**Figure 1. Cortisol levels and control obtained using Example 1**. **(A)** The top panel displays the optimal cortisol profile (black curve), constant upper bound (red curve), and constant lower bound (blue curve). **(B)** The bottom panel displays the optimal control. The optimization problem obtained 12 impulses over 24 h as the optimal control (the timing of the control was discretized into 1440 points; the obtained control takes 12 non-zero values, i.e., impulses, while it is zero everywhere else). The optimization problem was solved using the parameters given in Example 1 in Table 1 and the upper and lower bounds provided in Tables 2, 3, respectively.

### 3.2. Example 2

In healthy humans, cortisol levels have regular periodic time-varying patterns that consist of episodic release of secretory events with varying timings and amplitudes in a regular diurnal pattern. Figure 2 shows that solving the optimization problem (Equation 1) for two-harmonic bounds with a circadian rhythm, using the parameters given for Example 2 in Table 1 and the upper and lower bounds provided in Tables 2, 3, respectively, the obtained control is impulse control. Figure 2 also displays that adding a zero mean Gaussian measurement error with a standard deviation of σ = 0.45 to each simulated data point and recording the cortisol levels every 10 min (which is comparable to measurement noise and sampling interval of cortisol data in human subjects, Faghih et al., 2014), the obtained cortisol profile resembles cortisol human data provided in Faghih et al. (2014). There are 16 impulses over a 24-h period with time-varying circadian amplitudes and ultradian timings; the obtained control is within the physiologically plausible range of 15 –22 pulses (Veldhuis et al., 1989; Brown et al., 2001). The impulses are more frequent during the day and have higher amplitudes during the day than in night time. Obtained cortisol levels are low at night. Then, around 6 AM, cortisol levels increase, reaching higher values between 10 AM and 12 PM, followed by a gradual decrease throughout the day reaching low values at night. The obtained control and state are optimal; the state starts at the upper bound and decays to the lower bound at which point an impulse causes a jump in the system that results in increasing the state, and the state reaches the upper bound. Then, the state decays again to the time-varying lower bound and this process repeats. This example illustrates that the optimization formulation in Equation (1) can achieve impulse control and pulsatile cortisol release, using a low energy input, and generate secretory events and cortisol levels that have physiologically plausible profiles similar to those observed in healthy human data.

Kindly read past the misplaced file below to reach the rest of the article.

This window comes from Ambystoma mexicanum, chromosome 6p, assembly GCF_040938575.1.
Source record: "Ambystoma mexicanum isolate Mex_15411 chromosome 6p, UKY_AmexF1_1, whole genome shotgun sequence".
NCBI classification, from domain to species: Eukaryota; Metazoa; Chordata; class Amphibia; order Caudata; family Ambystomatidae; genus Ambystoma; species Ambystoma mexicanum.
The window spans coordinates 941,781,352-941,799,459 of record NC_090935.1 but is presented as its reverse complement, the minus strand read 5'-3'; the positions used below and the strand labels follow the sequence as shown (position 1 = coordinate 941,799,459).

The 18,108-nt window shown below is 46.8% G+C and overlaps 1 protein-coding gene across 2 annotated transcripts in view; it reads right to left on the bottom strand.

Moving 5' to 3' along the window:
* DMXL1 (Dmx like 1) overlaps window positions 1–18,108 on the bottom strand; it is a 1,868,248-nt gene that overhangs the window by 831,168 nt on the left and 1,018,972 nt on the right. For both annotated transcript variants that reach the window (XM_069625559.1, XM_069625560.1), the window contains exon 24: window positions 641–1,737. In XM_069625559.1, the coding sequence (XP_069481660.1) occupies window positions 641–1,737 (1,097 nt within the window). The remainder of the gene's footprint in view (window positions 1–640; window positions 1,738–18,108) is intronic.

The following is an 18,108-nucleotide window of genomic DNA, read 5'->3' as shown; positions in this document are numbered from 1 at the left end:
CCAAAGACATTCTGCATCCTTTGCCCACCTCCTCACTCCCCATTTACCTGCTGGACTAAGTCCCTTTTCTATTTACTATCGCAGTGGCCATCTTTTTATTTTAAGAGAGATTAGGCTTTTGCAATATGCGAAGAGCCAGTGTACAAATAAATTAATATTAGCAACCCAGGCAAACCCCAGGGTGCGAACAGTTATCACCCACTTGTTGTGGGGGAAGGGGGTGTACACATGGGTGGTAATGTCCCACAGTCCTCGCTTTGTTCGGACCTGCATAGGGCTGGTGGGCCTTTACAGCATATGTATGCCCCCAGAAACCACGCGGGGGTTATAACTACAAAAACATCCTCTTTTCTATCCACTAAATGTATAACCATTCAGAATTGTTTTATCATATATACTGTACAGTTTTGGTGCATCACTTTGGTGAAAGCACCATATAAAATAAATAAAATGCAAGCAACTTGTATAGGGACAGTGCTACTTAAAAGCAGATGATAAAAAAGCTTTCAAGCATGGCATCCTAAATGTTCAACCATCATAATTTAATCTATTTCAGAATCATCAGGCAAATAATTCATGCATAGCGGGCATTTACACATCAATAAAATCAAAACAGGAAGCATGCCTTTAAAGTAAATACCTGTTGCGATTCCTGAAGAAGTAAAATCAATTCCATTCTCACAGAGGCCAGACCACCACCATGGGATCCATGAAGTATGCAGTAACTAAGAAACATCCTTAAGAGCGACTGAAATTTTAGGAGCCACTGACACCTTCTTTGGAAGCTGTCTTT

**Figure 2. Cortisol levels and control obtained using Example 2**. **(A)** The top panel displays the optimal cortisol profile obtained by adding a zero mean Gaussian measurement error with a standard deviation of σ = 0.45 to each simulated data point; the cortisol levels are recorded every 10 min. **(B)** The middle panel displays the optimal cortisol profile (black curve), two-harmonic upper bound (red curve), and two-harmonic lower bound (blue curve); the cortisol levels are recorded every minute. **(C)** The bottom panel displays the optimal control. The optimization problem obtained 16 impulses over 24 h as the optimal control (the timing of the control was discretized into 1440 points; the obtained control takes 16 non-zero values, i.e., impulses, while it is zero everywhere else). The optimization problem was solved using the parameters given in Example 2 in Table 1 and the upper and lower bounds provided in Tables 2, 3, respectively.

### 3.3. Example 3